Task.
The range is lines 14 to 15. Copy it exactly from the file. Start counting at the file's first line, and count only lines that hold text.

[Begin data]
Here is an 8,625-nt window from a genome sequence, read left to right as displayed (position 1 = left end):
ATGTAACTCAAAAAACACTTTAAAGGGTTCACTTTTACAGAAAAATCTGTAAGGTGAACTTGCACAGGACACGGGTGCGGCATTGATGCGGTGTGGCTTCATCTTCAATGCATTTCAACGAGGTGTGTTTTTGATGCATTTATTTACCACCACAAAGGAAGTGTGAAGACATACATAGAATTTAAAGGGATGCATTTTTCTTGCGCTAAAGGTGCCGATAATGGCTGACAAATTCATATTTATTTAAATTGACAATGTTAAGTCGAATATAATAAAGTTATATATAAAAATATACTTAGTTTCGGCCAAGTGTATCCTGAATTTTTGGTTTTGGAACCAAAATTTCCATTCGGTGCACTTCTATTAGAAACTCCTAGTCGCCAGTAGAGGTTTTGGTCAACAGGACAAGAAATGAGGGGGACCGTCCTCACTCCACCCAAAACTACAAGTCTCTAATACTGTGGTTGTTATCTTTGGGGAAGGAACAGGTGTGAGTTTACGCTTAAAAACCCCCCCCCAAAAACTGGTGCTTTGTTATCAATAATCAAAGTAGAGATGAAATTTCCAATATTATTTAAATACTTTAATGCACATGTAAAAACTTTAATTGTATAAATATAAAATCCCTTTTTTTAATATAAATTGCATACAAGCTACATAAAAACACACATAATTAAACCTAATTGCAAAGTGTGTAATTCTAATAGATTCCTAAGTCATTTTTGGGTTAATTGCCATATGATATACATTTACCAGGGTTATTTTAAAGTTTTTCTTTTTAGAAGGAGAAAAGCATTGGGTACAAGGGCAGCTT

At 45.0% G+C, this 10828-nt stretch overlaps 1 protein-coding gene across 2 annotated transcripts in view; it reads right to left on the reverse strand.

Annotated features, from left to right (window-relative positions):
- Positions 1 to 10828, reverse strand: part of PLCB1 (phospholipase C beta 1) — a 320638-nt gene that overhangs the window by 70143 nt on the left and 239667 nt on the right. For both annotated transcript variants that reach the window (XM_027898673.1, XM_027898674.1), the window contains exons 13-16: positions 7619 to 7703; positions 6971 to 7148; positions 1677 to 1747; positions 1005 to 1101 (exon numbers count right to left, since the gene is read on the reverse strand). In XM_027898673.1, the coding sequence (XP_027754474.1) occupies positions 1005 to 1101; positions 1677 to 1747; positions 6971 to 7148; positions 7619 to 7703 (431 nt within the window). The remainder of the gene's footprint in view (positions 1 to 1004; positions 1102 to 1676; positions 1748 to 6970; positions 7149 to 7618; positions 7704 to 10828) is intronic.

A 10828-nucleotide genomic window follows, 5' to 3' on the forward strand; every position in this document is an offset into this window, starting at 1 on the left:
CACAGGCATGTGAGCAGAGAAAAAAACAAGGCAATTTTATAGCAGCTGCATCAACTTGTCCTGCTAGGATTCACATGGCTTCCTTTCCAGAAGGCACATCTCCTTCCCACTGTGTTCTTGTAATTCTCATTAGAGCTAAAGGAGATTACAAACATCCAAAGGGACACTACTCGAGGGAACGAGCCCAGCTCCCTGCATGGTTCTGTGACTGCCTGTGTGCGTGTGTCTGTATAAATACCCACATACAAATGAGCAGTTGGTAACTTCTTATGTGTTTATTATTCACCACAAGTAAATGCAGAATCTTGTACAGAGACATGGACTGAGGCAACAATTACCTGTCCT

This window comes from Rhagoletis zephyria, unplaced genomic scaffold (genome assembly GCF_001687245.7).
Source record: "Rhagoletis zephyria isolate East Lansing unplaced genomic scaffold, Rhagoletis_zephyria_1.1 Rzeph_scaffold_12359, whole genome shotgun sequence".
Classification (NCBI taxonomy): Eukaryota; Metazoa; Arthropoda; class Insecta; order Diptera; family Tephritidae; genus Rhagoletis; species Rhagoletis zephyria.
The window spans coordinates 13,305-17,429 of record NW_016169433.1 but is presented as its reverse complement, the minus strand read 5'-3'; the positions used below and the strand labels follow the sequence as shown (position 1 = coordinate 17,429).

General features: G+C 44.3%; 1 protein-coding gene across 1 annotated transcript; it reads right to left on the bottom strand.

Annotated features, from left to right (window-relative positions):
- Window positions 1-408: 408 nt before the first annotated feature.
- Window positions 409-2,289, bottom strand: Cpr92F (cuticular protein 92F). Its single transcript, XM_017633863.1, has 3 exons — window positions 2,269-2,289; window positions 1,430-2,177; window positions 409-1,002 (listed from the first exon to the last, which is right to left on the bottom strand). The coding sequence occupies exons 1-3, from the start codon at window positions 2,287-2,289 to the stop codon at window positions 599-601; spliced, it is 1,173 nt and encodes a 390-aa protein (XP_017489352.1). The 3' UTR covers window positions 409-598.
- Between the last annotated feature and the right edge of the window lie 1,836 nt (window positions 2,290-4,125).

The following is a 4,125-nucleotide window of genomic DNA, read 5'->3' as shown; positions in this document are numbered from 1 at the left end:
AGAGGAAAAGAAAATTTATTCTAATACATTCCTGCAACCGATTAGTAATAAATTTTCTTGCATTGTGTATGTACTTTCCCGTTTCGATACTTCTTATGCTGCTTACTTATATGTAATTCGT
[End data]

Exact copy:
- Window positions 1-408: 408 nt before the first annotated feature.
- Window positions 409-2,289, bottom strand: Cpr92F (cuticular protein 92F). Its single transcript, XM_017633863.1, has 3 exons — window positions 2,269-2,289; window positions 1,430-2,177; window positions 409-1,002 (listed from the first exon to the last, which is right to left on the bottom strand). The coding sequence occupies exons 1-3, from the start codon at window positions 2,287-2,289 to the stop codon at window positions 599-601; spliced, it is 1,173 nt and encodes a 390-aa protein (XP_017489352.1). The 3' UTR covers window positions 409-598.